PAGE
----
Aside from work experience, education is another topic to incorporate into a bio.  Earning a degree demonstrates knowledge and proficiency in a particular subject area, so it’s important to include college studies in a bio. Formal schooling isn’t the only path to wisdom, so expertise learned in nontraditional settings should be considered, also.

Here’s my example showing how I integrated my college degree and current studies into my bio:

“Joan is a college graduate, earning her Bachelor of Arts degree in journalism at the University of Wisconsin-Eau Claire, and recently hit the books again, this time as a social media marketing student at Northeast Wisconsin Technical College.”

Professional bio includes Joan as NWTC award winner.Blow your horn

Do any awards or recognition appear on the brainstorming list? A professional bio allows employees to blow their own horn without sounding pompous.

After graduation, I added this line to my bio:

“A 2017 college graduate, Joan achieved highest honors and the Marketing Student of the Year award.”

What’s your happy place?

I add personality to casual professional bios by showing what brings the person happiness. Here I tell what a person is passionate about outside of work: hobbies, interests, community involvement.

This is how I concluded my bio:

“She’s crazy about her husband, her two kids (Can they really be that smart and be my children?), the Milwaukee Brewers and her Catholic faith.”

Match style with audience

I wrote the bio above while I was a marketing student at NWTC as a way to introduce myself to other students and to my instructor. My bio was written in a casual style to match my audience in a college setting. Once I graduated from NWTC and started a business, my professional bio needed updating.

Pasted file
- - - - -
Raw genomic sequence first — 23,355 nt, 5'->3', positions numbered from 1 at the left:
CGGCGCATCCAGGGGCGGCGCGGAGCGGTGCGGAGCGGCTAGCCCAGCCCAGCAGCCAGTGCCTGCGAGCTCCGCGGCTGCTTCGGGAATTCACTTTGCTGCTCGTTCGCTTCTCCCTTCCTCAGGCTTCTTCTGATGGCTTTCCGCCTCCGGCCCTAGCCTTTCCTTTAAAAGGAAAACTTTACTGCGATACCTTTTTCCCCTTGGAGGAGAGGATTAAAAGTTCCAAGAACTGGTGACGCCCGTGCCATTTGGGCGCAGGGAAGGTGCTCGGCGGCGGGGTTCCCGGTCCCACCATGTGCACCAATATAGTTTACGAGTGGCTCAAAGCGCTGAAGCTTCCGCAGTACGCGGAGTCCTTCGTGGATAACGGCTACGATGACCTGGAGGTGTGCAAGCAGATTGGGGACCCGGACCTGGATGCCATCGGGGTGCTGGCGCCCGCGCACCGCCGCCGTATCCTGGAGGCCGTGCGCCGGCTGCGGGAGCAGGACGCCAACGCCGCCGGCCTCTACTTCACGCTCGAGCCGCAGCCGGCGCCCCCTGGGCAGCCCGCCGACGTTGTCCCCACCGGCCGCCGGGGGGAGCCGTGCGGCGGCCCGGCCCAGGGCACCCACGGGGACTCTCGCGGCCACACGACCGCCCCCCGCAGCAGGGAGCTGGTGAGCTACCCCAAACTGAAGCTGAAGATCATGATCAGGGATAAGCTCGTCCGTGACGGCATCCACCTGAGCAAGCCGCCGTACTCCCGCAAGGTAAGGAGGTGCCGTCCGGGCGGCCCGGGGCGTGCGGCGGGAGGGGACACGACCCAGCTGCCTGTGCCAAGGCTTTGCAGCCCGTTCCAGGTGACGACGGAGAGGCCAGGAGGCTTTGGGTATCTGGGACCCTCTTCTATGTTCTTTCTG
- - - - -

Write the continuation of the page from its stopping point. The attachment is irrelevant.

Here’s another sample of my professional bio, written for the Staff Page of on the website of Packerland Websites and used as my blog signature:

“Once a mild-mannered reporter and editor, Joan Koehne has taken on the persona of her alter ego, Wonder Writer, and is saving the world one word at a time. In 2017 she went up, up and away to launch a writing services business, Writer to the Rescue, a division of Packerland Websites. A 2017 college graduate, Joan achieved highest honors and the Marketing Student of the Year award.”

The professional bio I send to news outlets to accompany news releases is short and formal:

“Joan Koehne is a former newspaper editor who co-owns Writer to the Rescue, a Green Bay-area writing services company that specializes in website content, blog articles and news releases. To learn more, visit”

Let’s get started

Writing professional bios is one of the services I offer clients of Writer to the Rescue, a division of Packerland Websites. Employees need professional bios that “sell” them to their audience. I can help make that happen. Contact me today to get started on a professional bio for yourself and your key employees.